“I want doctors to treat me with respect, consult me, and listen to me. Just because I’m blind doesn’t mean I’m not like everyone else. Don’t assume that I can’t take care of myself because I will.”
Individuals who are blind, have low vision, or are deafblind often experience barriers and challenges in seeking out and receiving healthcare. The American Foundation for the Blind (AFB) received a grant from the Cabell Huntington Hospital Foundation to develop an understanding of the barriers and challenges experienced by those with vision loss and to develop materials to support healthcare workers to better meet the needs of the population.
2021 Training Materials to Assist Healthcare Workers when Interacting with People who are Visually Impaired
A team of PhD-level researchers, two of whom have visual impairments, developed training materials for healthcare workers. The final products include:
- Five accessible handouts for:
- A pre-test and post-test so learners can gauge their understanding
- A 40-minute online training in which Part One discusses terminology and tools and Part Two describes things healthcare workers can do to improve the healthcare experience with those who have vision loss.
In 2019, Drs. Bonnie O’Day and Paola Chanes-Mora conducted an extensive literature review about healthcare experiences of individuals who are blind, have low vision, or are deafblind. With information gathered through their literature review, they developed a series of focus group questions.
In Fall 2019, Drs. O’Day and Chanes-Mora conducted two focus groups in the Cabell Huntington area with blind and low vision individuals who had experience with Cabell Huntington Hospital or other area medical facilities. One focus group was comprised of men (n=9) and the other of women (n=8). Most of the participants were white, non-Hispanic and between 55 and 74 years of age.
Ten key findings from the focus groups included:
- Healthcare professionals who communicate directly with the individual with a vision loss are appreciated as they are treating the individual with respect.
- It is important that healthcare workers identify themselves, explain what they are going to be doing, and give clear directions.
- Those with vision loss need access, be it to what’s on their meal tray, admission paperwork, or discharge paperwork. Healthcare providers must provide equal access for all.
- When one is seeking healthcare, they typically are not feeling well so they may require more assistance than they typically would otherwise. Healthcare workers must be sensitive to this, but not assume someone needs assistance. It’s best to ask an individual if they need assistance and if so what type of assistance they require.
- Healthcare settings are often large facilities. Many individuals appreciate an escort. When escorting someone who is visually impaired ask if they would like to travel with you using human guide. If they say “yes,” allow them to grasp your arm above the elbow. You will walk half a step in front of the person so they can feel your body movements and anticipate turns, steps, etc.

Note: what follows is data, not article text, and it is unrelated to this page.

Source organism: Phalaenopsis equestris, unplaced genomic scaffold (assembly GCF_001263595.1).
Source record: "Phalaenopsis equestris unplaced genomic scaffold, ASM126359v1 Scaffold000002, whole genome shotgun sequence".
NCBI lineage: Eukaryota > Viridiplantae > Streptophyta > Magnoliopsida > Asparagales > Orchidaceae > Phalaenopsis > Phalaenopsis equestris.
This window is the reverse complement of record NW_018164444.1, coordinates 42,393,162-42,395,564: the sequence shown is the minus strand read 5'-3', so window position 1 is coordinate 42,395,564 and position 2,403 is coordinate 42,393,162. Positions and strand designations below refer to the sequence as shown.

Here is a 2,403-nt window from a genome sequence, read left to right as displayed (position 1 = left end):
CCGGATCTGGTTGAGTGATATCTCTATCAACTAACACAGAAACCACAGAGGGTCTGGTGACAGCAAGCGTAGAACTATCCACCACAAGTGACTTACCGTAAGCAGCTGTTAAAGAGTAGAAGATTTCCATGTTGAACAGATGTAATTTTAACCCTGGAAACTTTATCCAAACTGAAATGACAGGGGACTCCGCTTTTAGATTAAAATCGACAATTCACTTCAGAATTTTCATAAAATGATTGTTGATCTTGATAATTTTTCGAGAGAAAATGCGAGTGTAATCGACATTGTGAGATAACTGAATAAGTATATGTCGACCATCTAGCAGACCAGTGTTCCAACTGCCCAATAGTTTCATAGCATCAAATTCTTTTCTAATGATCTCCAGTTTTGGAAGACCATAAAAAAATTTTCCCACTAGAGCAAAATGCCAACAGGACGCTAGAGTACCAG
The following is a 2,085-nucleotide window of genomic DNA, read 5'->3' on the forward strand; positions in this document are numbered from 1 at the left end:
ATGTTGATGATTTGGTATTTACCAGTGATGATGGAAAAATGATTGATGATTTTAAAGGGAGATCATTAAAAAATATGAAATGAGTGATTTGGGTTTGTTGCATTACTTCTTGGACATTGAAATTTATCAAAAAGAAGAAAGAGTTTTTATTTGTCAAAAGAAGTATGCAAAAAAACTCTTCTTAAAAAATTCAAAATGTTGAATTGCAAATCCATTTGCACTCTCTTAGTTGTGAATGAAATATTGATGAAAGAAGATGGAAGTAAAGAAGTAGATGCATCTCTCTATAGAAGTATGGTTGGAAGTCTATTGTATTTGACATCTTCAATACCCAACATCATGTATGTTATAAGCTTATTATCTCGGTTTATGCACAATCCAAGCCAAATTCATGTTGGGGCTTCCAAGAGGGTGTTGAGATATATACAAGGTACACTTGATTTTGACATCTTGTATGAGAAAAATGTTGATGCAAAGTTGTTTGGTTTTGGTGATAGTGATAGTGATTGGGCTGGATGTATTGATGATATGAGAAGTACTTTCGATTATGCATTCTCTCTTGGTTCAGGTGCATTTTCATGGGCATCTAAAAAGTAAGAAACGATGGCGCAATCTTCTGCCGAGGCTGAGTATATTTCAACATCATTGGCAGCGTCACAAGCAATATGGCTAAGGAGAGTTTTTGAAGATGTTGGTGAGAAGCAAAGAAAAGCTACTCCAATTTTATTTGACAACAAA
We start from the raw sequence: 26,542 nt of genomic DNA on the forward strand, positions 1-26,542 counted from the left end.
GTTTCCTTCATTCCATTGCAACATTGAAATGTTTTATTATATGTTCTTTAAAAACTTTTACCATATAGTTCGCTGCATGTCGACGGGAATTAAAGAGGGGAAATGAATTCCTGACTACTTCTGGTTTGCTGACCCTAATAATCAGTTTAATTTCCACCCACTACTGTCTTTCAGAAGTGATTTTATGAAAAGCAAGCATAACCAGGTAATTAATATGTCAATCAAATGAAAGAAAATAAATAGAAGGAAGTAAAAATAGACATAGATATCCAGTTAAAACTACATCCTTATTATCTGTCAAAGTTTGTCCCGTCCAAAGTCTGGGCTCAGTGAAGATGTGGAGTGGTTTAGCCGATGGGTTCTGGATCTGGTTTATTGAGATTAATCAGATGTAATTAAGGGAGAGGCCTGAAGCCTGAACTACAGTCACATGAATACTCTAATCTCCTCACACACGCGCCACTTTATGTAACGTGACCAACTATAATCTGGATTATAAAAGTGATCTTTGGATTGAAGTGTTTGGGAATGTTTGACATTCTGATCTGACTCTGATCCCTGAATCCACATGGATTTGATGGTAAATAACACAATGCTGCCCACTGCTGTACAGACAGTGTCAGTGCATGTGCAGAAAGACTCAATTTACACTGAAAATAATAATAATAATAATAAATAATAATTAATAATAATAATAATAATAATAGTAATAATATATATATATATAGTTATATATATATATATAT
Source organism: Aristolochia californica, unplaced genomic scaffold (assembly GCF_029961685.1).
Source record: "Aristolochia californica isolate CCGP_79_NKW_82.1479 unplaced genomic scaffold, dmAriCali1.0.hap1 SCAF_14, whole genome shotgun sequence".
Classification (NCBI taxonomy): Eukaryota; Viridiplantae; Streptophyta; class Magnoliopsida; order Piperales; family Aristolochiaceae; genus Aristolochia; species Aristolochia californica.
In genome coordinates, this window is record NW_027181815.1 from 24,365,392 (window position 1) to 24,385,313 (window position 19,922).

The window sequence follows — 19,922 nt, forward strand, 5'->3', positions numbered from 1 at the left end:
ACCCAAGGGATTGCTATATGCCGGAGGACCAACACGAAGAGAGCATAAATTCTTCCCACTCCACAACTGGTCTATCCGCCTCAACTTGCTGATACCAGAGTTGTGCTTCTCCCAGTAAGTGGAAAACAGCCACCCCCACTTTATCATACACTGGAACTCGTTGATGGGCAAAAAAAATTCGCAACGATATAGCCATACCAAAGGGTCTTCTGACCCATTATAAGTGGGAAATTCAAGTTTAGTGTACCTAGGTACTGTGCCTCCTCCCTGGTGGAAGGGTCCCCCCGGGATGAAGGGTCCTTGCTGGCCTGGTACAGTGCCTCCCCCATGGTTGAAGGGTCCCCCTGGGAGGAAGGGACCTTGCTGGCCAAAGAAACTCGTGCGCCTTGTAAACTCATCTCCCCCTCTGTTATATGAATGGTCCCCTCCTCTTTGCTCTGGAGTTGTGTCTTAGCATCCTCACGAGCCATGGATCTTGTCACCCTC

- Provide an orientation to the room for individuals who are visually impaired. If the individual is a patient this should include the location of the restroom and how to use the call button, adjust the bed, work the television, order meals, etc.
- Do not move belongings of someone who is visually impaired without first asking their permission.
- If an individual is using a guide dog, do not interact with the guide dog. It is there to do a job. Guide dogs can go into any part of a healthcare facility where patients are permitted.
- If you are assisting someone to complete paperwork, ensure privacy for the individual so their sensitive information is not overheard by others.
- Don’t assume that when someone with a visual impairment is with someone else that it is the visually impaired person who has come for care. Visually impaired individuals are spouses, parents, friends etc. and may be accompanying someone else coming for care.
The research and resources were funded through a generous grant from the Cabell Huntington Hospital Foundation.
Cupples, M. E., Hart, P. M., Johnston, A., & Jackson, A. J. (2012). Improving healthcare access for people with visual impairment and blindness. BMJ, 344, 1-5. doi:10.1136/bmj.e542
Kendrick, D. (2019). Navigating Healthcare When All They Can See Is that You Can't, National Braille Press.
Kim, N. (2019). Understanding of how older adults with low vision obtain, process, and understand health information and services. Informatics for Health and Social Care, 44(1), 70-78. doi:10.1080/17538157.2017.1363763
O’Day, B., Killeen, M. & Iezzoni, L. (2004). Improving health care experiences of persons who are blind or have low vision: Suggestions from focus groups. American Journal of Medical Quality, 19 (5), 193–200. doi: 10.1177/106286060401900503
Sharts-Hopko, N. C., Smeltzer, S., Ott, B. B., Zimmerman, V., & Duffin, J. (2010). Healthcare Experiences of Women With Visual Impairment. Clinical Nurse Specialist, 24(3), 149-153. doi:10.1097/nur.0b013e3181d82b89